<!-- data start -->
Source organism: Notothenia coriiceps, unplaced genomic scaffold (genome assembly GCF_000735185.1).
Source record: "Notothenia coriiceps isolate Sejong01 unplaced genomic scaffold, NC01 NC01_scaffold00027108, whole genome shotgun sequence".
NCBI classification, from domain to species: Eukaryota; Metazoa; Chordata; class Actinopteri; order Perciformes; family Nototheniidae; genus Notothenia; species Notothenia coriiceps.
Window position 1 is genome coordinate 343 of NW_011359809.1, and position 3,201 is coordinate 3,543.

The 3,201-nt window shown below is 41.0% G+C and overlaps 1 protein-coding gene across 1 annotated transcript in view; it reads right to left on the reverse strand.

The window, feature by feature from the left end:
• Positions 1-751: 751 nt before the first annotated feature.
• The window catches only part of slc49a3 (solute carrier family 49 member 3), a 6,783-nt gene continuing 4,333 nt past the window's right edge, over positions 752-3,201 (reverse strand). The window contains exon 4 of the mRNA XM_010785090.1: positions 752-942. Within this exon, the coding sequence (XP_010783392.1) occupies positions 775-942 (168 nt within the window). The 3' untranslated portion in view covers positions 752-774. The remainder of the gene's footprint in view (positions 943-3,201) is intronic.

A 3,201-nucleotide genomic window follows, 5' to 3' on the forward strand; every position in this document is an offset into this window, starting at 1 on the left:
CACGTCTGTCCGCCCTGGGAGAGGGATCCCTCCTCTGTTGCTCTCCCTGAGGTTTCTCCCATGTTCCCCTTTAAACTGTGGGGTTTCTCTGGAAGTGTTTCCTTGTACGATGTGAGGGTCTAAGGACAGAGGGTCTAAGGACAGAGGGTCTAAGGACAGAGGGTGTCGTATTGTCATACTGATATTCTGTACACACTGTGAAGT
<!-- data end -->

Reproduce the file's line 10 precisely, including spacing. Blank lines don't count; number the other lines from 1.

CACGTCTGTCCGCCCTGGGAGAGGGATCCCTCCTCTGTTGCTCTCCCTGAGGTTTCTCCCATGTTCCCCTTTAAACTGTGGGGTTTCTCTGGAAGTGTTTCCTTGTACGATGTGAGGGTCTAAGGACAGAGGGTCTAAGGACAGAGGGTCTAAGGACAGAGGGTGTCGTATTGTCATACTGATATTCTGTACACACTGTGAAGT